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Mark Mobius: El Salvador Is Wrong to Push BTC

Summary:
Legendary investor Mark Mobius doesn’t think much of bitcoin. He also doesn’t think much of El Salvador’s decision to make bitcoin legal tender. In a fiery new interview, he says that the Central American country is likely to stand on its own in this department, and he doesn’t see other countries following suit when it comes to digital currency. Mark Mobius on El Salvador’s BTC Decisions El Salvador first declared in June that it was going to make bitcoin legal tender. The country, up to this point, had long depended on the U.S. dollar to operate within the global financial system, though the nation eventually sought new ways to bring about financial freedom and independence. Thus, the country turned to bitcoin, and claimed that customers could walk into any shop or

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Legendary investor Mark Mobius doesn’t think much of bitcoin. He also doesn’t think much of El Salvador’s decision to make bitcoin legal tender. In a fiery new interview, he says that the Central American country is likely to stand on its own in this department, and he doesn’t see other countries following suit when it comes to digital currency.

Mark Mobius on El Salvador’s BTC Decisions

El Salvador first declared in June that it was going to make bitcoin legal tender. The country, up to this point, had long depended on the U.S. dollar to operate within the global financial system, though the nation eventually sought new ways to bring about financial freedom and independence. Thus, the country turned to bitcoin, and claimed that customers could walk into any shop or establishment to utilize bitcoin in the same way they would the U.S. dollar.

However, not everyone was a fan of this idea, including the World Bank which refused El Salvador’s request for assistance with its bitcoin agenda implementation, claiming that the asset was too volatile as the reason for saying no. Nevertheless, El Salvador was quick to revert to its own unique methods of implementing bitcoin, and now it looks like the country has proved all its naysayers wrong.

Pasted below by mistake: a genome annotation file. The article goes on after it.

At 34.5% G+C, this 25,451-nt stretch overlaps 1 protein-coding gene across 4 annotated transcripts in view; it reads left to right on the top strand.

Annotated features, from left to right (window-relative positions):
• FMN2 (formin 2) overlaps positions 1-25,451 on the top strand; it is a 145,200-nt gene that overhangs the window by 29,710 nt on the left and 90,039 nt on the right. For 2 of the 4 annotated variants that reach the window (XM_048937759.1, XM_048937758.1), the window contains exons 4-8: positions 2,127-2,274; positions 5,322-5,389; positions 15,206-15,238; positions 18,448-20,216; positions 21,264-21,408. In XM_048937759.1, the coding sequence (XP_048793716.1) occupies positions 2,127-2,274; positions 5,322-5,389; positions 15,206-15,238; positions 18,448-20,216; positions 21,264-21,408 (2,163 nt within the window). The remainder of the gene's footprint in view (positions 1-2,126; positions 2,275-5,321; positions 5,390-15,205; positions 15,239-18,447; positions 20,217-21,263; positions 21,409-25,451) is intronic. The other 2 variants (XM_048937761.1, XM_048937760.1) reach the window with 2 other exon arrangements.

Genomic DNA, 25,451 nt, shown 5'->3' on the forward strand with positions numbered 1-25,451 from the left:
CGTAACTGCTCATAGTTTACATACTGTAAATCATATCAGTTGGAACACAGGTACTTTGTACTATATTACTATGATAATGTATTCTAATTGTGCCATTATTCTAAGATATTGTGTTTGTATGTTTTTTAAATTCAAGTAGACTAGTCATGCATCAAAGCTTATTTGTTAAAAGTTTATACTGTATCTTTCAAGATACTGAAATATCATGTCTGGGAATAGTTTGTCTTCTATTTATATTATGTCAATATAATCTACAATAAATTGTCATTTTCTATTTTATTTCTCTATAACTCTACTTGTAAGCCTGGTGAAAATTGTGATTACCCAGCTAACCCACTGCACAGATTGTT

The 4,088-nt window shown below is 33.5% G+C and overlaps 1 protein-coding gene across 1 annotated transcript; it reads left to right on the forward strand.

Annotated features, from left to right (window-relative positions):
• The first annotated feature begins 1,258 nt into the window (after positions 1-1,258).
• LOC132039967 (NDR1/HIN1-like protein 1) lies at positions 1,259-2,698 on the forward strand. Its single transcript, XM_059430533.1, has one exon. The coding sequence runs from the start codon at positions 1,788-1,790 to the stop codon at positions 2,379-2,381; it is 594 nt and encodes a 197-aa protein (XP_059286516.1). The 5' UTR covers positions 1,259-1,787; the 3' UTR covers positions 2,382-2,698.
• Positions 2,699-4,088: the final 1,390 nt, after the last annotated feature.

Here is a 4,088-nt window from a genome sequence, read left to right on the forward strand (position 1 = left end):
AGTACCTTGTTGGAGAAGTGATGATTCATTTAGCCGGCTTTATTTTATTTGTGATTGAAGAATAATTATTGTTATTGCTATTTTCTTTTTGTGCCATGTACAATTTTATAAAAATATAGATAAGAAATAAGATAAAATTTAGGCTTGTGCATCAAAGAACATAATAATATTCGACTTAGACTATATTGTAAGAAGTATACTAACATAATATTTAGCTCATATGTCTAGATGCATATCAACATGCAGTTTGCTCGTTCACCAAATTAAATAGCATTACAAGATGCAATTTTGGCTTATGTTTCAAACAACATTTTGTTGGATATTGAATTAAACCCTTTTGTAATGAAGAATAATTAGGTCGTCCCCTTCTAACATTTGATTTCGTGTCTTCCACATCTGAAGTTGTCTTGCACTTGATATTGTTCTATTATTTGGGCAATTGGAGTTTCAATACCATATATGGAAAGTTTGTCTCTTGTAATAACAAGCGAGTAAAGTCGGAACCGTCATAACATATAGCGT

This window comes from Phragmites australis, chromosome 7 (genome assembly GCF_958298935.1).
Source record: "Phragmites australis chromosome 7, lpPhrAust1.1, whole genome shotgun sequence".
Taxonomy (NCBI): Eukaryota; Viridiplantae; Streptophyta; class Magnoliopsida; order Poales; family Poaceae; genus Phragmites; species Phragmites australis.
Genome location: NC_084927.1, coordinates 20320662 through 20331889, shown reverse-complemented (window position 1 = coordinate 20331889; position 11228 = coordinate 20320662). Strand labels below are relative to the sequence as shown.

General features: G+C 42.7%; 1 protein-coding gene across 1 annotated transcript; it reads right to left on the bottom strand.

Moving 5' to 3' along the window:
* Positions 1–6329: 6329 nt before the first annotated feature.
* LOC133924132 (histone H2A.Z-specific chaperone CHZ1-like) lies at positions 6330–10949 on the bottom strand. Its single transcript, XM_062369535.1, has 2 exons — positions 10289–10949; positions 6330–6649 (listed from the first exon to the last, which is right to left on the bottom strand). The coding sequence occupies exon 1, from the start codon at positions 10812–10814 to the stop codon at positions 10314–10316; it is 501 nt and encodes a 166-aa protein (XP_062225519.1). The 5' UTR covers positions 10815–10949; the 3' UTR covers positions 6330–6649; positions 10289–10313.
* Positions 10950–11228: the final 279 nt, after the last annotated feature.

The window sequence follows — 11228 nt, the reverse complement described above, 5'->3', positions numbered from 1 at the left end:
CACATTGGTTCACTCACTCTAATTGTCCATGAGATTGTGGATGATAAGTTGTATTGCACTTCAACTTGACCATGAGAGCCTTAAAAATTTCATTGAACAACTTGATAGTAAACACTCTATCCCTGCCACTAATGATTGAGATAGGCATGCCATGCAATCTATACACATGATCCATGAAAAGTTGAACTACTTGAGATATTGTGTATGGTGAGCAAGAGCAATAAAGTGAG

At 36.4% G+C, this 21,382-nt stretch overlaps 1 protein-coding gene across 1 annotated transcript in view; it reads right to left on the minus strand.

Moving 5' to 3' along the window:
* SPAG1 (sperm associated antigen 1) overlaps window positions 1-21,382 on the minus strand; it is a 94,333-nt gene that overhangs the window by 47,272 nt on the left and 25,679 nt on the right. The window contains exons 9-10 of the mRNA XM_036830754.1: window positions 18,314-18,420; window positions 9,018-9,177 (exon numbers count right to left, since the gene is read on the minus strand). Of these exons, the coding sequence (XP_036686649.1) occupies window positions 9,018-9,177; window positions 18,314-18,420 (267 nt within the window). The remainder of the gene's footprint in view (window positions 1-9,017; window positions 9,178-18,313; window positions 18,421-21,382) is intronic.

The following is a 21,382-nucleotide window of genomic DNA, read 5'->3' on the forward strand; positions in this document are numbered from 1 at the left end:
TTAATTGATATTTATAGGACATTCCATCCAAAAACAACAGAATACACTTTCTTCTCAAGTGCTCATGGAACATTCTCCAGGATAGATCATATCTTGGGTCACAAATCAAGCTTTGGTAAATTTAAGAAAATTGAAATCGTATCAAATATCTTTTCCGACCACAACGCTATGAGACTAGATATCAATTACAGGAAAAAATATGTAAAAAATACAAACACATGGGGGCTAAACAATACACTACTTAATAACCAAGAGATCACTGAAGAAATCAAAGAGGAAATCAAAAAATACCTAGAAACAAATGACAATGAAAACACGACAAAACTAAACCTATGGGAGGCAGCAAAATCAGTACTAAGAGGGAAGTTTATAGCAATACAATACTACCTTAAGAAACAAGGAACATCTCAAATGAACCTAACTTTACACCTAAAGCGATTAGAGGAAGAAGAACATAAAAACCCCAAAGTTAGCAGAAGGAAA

But this isn’t swaying over people like Mobius, who claimed in the interview that it was ridiculous having a bitcoin-based payment system in effect when one could simply make payments using their smartphones. Mobius explained:

It just doesn’t make sense to have a payments system with bitcoin when you can use [your] phone to make payments. You don’t need bitcoin and you don’t need cryptocurrency.

Nayib Bukele – the president of El Salvador – has stated in the past that his main reason for implementing bitcoin as a payment option is that it would allow remittance payments to become easier and less expensive over time. Many of the nation’s residents work abroad in countries like the U.S. Thus, they must send money home to their families, but doing this often comes with heavy fees, and he believes bitcoin will make the process less stressful.

Only Similar Countries Can Benefit from BTC Use

But Mobius is not convinced. In fact, he says the only reason El Salvador is likely to benefit from BTC use is because it is a “bankrupt” country. He states:

El Salvador, let’s face it, is on its back. It’s got real problems. It’s a bankrupt country. They’re grasping at straws with bitcoin.

He also stated that while other countries in similar situations – such as Cuba – could potentially seek out ways to implement bitcoin as a valid currency, he does not see the trend catching on. Only if the U.S. were to allow bitcoin for tax payments or if similar measures were implemented does he think bitcoin has a chance at reaching the legitimacy so many are calling for.

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